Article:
A group of academics and scientists have written to Stormont's Department for Communities calling for more financial support for those on low incomes to help drive down Covid rates.
Members of the Independent Scientific Advocacy Group (ISAG) said that the success of the find, test, trace and isolate scheme is key to keeping virus cases low, however a matter of concern is compliance with isolation rules.
They said UK-wide data suggests isolation rates are low and one key reason is a lack of appropriate financial and social support.
Currently, those required to self-isolate can apply for Discretionary Support Self-Isolation grants, which provide a payment of around £500 to those on a low income who are experiencing financial difficulties as a result of having to self-isolate.
Recent data, however, shows that just 2% of applicants in Northern Ireland received a payment of £500 or more.
Stormont's communities department (DfC) also had to recently return a £2m underspend from the Discretionary Support Isolation Grant scheme to the Department of Finance, something which ISAG claims suggests that the scheme is "not as accessible as it should be".
"Many essential workers can't afford not to go into work, so may avoid testing or revealing close contacts," ISAG said in their letter. "This puts other essential workers, customers and household members at a higher risk, and risks prolonging the need for restrictions and further damaging the economy."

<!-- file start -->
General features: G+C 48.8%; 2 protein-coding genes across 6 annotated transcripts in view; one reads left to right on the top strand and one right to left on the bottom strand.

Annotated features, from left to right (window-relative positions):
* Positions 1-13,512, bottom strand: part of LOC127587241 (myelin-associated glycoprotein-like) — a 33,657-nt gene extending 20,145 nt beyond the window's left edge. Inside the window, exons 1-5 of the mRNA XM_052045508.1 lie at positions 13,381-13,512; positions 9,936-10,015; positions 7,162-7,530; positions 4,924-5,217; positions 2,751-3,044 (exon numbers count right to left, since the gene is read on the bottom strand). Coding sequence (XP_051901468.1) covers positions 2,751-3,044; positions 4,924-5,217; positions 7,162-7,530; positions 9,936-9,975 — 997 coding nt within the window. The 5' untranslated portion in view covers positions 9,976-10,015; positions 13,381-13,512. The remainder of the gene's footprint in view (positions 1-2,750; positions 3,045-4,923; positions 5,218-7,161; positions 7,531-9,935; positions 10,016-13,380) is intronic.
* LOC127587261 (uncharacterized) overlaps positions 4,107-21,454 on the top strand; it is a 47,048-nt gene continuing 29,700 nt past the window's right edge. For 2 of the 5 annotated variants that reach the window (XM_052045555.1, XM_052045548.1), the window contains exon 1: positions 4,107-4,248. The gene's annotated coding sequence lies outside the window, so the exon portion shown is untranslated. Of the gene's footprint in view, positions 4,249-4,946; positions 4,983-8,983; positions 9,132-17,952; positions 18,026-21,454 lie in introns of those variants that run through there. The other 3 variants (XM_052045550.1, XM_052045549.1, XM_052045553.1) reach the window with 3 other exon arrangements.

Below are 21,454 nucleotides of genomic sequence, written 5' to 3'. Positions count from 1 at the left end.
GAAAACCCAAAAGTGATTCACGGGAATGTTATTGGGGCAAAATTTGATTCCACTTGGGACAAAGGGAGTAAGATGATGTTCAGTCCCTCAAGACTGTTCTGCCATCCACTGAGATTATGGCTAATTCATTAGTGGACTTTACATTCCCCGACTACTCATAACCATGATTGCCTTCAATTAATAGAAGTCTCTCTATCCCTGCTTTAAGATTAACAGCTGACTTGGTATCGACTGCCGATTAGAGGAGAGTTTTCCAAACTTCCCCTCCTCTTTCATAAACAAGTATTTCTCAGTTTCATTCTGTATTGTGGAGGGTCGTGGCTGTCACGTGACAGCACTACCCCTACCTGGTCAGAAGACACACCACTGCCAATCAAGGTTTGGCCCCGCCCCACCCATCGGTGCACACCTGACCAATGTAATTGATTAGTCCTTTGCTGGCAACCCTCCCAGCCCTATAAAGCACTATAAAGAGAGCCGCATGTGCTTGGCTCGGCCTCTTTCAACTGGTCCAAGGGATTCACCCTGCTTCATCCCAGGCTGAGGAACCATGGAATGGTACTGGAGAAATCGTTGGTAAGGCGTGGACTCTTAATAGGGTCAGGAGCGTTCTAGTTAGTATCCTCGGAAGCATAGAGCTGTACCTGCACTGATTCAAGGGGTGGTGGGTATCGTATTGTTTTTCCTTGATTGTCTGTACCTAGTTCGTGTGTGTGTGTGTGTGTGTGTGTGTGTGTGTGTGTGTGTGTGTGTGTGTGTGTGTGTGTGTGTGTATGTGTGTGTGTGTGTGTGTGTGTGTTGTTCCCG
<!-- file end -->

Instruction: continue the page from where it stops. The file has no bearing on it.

The letter, signed by academics including Queen's University virologists Dr Connor Bamford and Professor Ultan Power; Ulster University law lecturer Ciara Fitzpatrick and community sector organisations including the Law Centre NI, said more support must be provided to "ensure the success of the vaccination strategy and put an end to the continually cycling in and out of lockdown".
They said the payments should no longer be discretionary, but rather an automatic payment of £400 per week should be made to individual applicants in a household who meet certain criteria, including their annual income being no more than £28,000 and they provide evidence that they are required to self-isolate or someone in their household is and they have to care for them.
"Given the significant costs of restrictions this makes economic sense," the letter reads.
"Implementing a more robust system of financial support, which provides effective and expedient support, will result in a reduced infection rate and as a consequence, a reduction in people who will need financial support, including a reduction in the need for business support and furlough."
"We are calling for the government to take urgent action and implement these measures without delay."
A DfC spokesperson said: "The Department continues to assess the effectiveness of all emergency Covid support measures."